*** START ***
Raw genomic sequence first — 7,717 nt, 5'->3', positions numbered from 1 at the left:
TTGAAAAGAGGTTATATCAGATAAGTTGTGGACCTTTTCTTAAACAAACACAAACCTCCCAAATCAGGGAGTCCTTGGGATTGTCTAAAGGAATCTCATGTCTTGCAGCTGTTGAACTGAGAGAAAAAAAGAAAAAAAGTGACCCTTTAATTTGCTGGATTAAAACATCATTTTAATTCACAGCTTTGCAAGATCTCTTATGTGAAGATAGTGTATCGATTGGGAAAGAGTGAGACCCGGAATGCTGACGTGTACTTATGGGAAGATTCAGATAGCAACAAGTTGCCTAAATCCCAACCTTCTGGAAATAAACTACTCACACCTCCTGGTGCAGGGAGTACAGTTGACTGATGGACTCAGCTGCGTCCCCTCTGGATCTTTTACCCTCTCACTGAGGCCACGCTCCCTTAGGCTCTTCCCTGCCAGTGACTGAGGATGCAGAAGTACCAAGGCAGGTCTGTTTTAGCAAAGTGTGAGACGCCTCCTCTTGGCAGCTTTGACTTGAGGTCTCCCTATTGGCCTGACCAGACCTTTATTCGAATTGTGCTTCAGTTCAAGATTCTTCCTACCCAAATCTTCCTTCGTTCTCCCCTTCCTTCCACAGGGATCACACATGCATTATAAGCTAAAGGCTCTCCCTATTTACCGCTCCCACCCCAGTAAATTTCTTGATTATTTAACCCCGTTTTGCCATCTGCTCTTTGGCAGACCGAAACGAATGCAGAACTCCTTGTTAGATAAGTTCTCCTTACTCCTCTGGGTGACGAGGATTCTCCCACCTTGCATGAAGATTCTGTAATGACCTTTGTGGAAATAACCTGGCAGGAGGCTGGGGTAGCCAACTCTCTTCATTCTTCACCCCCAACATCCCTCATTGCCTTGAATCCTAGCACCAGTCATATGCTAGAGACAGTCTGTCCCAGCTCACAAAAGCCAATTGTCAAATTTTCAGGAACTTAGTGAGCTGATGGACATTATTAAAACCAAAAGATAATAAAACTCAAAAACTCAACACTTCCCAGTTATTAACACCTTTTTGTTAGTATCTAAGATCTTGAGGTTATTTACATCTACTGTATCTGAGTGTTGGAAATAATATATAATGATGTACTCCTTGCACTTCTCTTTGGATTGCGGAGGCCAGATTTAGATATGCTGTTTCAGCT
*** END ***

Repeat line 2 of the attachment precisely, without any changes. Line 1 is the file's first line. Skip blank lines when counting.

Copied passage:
TTGAAAAGAGGTTATATCAGATAAGTTGTGGACCTTTTCTTAAACAAACACAAACCTCCCAAATCAGGGAGTCCTTGGGATTGTCTAAAGGAATCTCATGTCTTGCAGCTGTTGAACTGAGAGAAAAAAAGAAAAAAAGTGACCCTTTAATTTGCTGGATTAAAACATCATTTTAATTCACAGCTTTGCAAGATCTCTTATGTGAAGATAGTGTATCGATTGGGAAAGAGTGAGACCCGGAATGCTGACGTGTACTTATGGGAAGATTCAGATAGCAACAAGTTGCCTAAATCCCAACCTTCTGGAAATAAACTACTCACACCTCCTGGTGCAGGGAGTACAGTTGACTGATGGACTCAGCTGCGTCCCCTCTGGATCTTTTACCCTCTCACTGAGGCCACGCTCCCTTAGGCTCTTCCCTGCCAGTGACTGAGGATGCAGAAGTACCAAGGCAGGTCTGTTTTAGCAAAGTGTGAGACGCCTCCTCTTGGCAGCTTTGACTTGAGGTCTCCCTATTGGCCTGACCAGACCTTTATTCGAATTGTGCTTCAGTTCAAGATTCTTCCTACCCAAATCTTCCTTCGTTCTCCCCTTCCTTCCACAGGGATCACACATGCATTATAAGCTAAAGGCTCTCCCTATTTACCGCTCCCACCCCAGTAAATTTCTTGATTATTTAACCCCGTTTTGCCATCTGCTCTTTGGCAGACCGAAACGAATGCAGAACTCCTTGTTAGATAAGTTCTCCTTACTCCTCTGGGTGACGAGGATTCTCCCACCTTGCATGAAGATTCTGTAATGACCTTTGTGGAAATAACCTGGCAGGAGGCTGGGGTAGCCAACTCTCTTCATTCTTCACCCCCAACATCCCTCATTGCCTTGAATCCTAGCACCAGTCATATGCTAGAGACAGTCTGTCCCAGCTCACAAAAGCCAATTGTCAAATTTTCAGGAACTTAGTGAGCTGATGGACATTATTAAAACCAAAAGATAATAAAACTCAAAAACTCAACACTTCCCAGTTATTAACACCTTTTTGTTAGTATCTAAGATCTTGAGGTTATTTACATCTACTGTATCTGAGTGTTGGAAATAATATATAATGATGTACTCCTTGCACTTCTCTTTGGATTGCGGAGGCCAGATTTAGATATGCTGTTTCAGCT